The first inhabitants of the Fremont area were native Americans. A group of settlers led by Daniel Weaver first settled in the area in 1855. The Weaver homestead served as the first post office and public school in the area. Shortly after the arrival of this group, in November 1855, Fremont Township was established and named in honor of John C. Fremont, western explorer and Republican Party candidate for United States President. Weaver and his fellow settlers cleared the dense timber from the area in order to farm. Early in the 1870s, Dutch immigrant families began moving to the Fremont area from Holland and Muskegon. As a result, Fremont continues to recognize some of its early Dutch heritage in local festivals and pageants.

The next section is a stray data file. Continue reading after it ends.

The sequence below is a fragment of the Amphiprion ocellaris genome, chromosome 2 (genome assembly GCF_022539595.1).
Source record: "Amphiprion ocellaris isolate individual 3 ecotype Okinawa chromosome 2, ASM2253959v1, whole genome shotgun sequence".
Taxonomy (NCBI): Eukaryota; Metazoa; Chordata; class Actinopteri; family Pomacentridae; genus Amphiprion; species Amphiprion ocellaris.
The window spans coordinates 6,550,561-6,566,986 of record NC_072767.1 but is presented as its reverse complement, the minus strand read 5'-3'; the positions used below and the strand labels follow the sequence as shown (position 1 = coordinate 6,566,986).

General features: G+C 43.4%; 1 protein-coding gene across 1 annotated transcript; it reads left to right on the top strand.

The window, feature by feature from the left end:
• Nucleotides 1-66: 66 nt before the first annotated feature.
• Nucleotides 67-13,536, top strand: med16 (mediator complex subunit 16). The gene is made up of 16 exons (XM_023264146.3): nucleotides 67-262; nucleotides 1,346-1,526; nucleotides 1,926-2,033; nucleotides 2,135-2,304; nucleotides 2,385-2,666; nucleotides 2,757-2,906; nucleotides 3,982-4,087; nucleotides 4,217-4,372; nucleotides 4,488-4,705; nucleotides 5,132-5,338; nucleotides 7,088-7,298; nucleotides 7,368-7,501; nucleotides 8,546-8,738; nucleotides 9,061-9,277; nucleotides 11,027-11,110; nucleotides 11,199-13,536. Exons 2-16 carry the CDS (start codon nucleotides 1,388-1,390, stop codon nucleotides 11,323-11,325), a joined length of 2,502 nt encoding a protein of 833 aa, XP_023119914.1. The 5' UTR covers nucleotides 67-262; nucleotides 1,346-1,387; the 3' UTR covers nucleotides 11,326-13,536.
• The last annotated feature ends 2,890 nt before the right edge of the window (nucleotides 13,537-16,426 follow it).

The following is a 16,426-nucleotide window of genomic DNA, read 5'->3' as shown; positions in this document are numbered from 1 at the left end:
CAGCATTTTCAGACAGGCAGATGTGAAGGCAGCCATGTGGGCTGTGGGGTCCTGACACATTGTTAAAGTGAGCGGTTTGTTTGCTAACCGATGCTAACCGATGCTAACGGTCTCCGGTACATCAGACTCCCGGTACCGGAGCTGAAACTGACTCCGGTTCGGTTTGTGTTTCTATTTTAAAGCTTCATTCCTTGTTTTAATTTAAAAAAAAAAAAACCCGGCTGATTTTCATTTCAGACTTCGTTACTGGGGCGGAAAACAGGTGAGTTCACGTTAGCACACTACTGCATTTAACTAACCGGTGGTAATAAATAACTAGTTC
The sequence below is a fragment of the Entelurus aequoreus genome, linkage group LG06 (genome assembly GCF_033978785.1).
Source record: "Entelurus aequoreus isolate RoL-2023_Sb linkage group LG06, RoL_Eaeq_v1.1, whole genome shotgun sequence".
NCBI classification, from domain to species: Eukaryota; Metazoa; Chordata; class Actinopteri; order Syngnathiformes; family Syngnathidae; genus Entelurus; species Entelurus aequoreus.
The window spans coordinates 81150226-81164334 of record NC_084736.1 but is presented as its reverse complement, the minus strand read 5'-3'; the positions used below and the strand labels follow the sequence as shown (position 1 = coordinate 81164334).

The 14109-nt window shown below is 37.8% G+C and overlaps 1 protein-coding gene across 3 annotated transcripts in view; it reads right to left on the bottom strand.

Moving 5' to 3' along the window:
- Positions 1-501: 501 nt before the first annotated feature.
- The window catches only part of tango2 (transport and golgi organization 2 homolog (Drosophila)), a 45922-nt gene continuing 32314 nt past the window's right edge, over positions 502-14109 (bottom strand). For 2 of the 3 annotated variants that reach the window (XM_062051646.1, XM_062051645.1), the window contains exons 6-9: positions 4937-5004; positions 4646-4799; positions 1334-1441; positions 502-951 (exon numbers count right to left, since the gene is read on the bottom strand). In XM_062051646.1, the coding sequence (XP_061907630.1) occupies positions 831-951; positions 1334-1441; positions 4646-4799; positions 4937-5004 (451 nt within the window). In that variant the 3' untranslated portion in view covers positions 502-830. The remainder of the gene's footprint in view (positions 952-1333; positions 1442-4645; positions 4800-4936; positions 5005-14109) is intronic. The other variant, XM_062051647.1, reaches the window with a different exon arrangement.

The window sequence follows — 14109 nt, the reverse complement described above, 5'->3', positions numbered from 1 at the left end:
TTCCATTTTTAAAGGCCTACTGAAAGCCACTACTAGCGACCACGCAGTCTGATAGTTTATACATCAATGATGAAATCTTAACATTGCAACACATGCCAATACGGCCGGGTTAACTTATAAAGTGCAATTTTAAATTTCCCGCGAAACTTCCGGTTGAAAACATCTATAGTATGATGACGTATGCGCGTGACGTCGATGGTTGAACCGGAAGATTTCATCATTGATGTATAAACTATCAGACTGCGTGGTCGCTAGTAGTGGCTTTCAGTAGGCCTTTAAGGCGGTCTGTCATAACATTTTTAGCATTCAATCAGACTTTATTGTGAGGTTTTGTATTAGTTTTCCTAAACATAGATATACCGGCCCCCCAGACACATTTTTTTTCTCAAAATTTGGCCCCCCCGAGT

Due to the rich stands of virgin timber in the area, lumbering soon became a major industry in the town. To facilitate this emerging local industry, a railroad spur was completed, linking Fremont to the national railroad network. The growth of the lumbering industry was slowed in the 1860s by the American Civil War. In 1871, Fremont experienced a major forest fire with extensive damage to the area, especially the lumber mills, but the area was able to rebuild and even supplied some of the lumber that helped to rebuild Chicago after the Great Chicago Fire of 1876.